Technologies

New Patents

Environmentally Green Glue

UW–Madison researchers have developed a process to transform soy flour into a strong, environmentally safe wood adhesive.

In the process, a suitable reagent is used to phosphorylate the flour’s lysine amino acid residues. The phosphorylated flour then is mixed with an oxidizing agent that drives the formation of cross-linking bonds. This improves the flour’s adhesive properties. Unwanted salts created in the process can be removed.

Flours of other legumes and/or oil seed crops (e.g., flax, canola) are suitable as well.
(May 31, 2016) P130276US02

Treating Fungal Infections with New Forazoline Compounds

UW–Madison researchers have developed antifungal compounds isolated from Actinomadura, a bacterium found in a species of sea squirt. After extensive chemical isolation and characterization, the researchers identified a new class of compounds called ‘Forazolines’ that possess antifungal activity. Forazoline A was shown to be effective against Candida albicans in a mouse model.
(May 24, 2016) P130274US02

Protecting Ovaries from Chemotherapy Damage Using Proteasome Inhibitors

UW–Madison researchers have developed a method to reduce ovarian damage in cancer patients by administering a proteasome inhibitor prior to chemotherapy.

The inhibitors work by binding to a cell’s proteasome –the large complex of enzymes found in the cytoplasm that degrades and disposes old proteins. This binding action blocks chemotherapeutic agents from invading the cell nucleus.

To shield ovaries from chemotherapy toxicity, an effective dose of a proteasome inhibitor like bortezomib (Bort) or MG-132 is injected about an hour before treatment.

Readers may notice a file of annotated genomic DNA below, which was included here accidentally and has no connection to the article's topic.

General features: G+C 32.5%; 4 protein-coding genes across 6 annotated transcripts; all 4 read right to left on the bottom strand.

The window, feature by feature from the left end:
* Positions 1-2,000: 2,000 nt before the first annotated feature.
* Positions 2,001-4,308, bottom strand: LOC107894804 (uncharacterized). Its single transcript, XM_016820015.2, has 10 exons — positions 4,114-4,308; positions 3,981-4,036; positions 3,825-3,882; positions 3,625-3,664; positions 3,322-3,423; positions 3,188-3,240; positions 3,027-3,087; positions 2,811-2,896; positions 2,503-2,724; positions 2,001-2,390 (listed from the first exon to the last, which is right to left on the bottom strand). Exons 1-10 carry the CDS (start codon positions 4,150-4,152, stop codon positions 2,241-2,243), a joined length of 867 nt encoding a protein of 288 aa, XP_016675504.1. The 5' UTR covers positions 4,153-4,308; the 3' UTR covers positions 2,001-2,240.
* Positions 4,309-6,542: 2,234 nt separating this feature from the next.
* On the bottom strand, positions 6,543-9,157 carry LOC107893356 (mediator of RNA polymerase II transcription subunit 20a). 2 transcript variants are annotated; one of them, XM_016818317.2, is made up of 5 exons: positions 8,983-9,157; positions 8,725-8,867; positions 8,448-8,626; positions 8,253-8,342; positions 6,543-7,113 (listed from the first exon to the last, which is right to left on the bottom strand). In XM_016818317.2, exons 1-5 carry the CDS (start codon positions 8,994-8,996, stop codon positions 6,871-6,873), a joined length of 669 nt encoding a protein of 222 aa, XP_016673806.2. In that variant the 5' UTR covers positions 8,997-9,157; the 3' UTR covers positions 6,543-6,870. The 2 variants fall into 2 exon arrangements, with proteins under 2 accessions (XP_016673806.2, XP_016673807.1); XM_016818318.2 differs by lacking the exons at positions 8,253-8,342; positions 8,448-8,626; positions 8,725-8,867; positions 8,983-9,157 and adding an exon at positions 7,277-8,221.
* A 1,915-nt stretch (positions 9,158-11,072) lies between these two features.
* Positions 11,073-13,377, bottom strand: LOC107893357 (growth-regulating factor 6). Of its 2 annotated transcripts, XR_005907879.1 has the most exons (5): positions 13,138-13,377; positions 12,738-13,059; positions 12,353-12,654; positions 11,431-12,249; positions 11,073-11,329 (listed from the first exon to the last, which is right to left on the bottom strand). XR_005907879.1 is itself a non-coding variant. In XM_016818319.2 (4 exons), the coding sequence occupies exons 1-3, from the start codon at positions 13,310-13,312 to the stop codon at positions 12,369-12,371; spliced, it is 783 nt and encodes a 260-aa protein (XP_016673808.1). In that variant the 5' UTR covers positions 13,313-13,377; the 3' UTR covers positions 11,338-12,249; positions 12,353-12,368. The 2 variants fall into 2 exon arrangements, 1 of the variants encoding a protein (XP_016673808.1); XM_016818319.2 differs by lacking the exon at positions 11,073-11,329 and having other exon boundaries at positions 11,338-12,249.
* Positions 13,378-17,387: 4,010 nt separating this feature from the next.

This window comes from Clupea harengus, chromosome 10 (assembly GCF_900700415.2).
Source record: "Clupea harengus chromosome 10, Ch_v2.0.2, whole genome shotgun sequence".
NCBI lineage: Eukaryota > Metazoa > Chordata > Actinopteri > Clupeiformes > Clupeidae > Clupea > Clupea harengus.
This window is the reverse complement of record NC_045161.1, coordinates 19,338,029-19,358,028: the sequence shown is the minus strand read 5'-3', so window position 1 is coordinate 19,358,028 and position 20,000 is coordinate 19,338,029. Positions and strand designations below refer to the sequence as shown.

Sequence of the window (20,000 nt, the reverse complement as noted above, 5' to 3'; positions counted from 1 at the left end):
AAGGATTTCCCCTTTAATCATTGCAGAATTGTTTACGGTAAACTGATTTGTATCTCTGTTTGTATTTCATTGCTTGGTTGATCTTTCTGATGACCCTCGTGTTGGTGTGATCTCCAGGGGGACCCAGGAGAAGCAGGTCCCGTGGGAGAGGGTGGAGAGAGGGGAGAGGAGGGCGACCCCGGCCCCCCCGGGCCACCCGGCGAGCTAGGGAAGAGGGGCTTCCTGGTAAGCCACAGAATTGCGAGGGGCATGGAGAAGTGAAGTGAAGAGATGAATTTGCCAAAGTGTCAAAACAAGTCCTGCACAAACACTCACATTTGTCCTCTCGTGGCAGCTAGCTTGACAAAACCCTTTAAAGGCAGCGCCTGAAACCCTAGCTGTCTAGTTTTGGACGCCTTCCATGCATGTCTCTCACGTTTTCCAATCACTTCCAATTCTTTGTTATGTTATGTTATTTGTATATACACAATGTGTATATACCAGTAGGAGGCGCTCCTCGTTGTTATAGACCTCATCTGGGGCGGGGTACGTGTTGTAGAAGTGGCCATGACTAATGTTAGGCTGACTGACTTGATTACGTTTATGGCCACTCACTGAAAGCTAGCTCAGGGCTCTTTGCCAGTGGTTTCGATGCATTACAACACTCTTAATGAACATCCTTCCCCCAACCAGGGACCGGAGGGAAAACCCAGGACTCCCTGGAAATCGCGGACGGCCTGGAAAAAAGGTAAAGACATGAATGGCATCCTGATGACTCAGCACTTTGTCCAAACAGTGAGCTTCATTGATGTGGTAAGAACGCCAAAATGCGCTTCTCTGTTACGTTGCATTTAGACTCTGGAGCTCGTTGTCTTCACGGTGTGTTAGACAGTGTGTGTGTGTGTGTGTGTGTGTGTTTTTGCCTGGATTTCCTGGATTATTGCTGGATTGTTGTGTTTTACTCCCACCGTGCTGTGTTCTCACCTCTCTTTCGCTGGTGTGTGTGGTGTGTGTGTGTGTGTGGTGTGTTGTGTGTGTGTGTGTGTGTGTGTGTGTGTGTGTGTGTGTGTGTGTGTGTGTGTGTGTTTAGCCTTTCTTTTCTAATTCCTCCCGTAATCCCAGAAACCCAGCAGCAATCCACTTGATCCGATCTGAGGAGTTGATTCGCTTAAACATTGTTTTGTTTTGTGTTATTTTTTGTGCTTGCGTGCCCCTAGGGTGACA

(May 10, 2016) P130111US02

Ultrawide Band, Low-Profile ‘Stacked’ Antenna System

UW–Madison researchers have developed a compact, ultrawide band antenna system with monopole-like radiation characteristics and a bandwidth of 10:1. The system is designed with two antennas wherein one is a scaled-down version of the other. The two antennas can ‘stack’ or ‘nest’ to be less conspicuous. A feed network feeds the appropriate antenna based on the frequency of the input signal. This enables the design to work as a single, ultrawide band system.
(May 10, 2016) P140308US01

Short-Pulsed Alkali Magnetometer for Precision in Ambient Fields

UW–Madison researchers have developed a method of spin polarization using an AC-coupled short pulse, permitting ultrasensitive magnetometry in the presence of Earth-level magnetic fields. By suppressing the spin-relaxation due to interactions between the instrument’s alkali atoms, the short pulses attain high transverse spin polarization free of dephasing collisions.

With increased sensitivity, the new design permits detection of minute fluctuations on par with other alkali-based magnetometers that require a near zero magnetic field environment.

The magnetometer includes a gas chamber exposable to an external magnetic field. An electromagnet is positioned to apply a local magnetic field to the chamber. By modulating the rotational change of the alkali atoms with a controllable time-dependent magnetic field, the atoms can be retained in a state in which collisions do not dephase their magnetic orientation.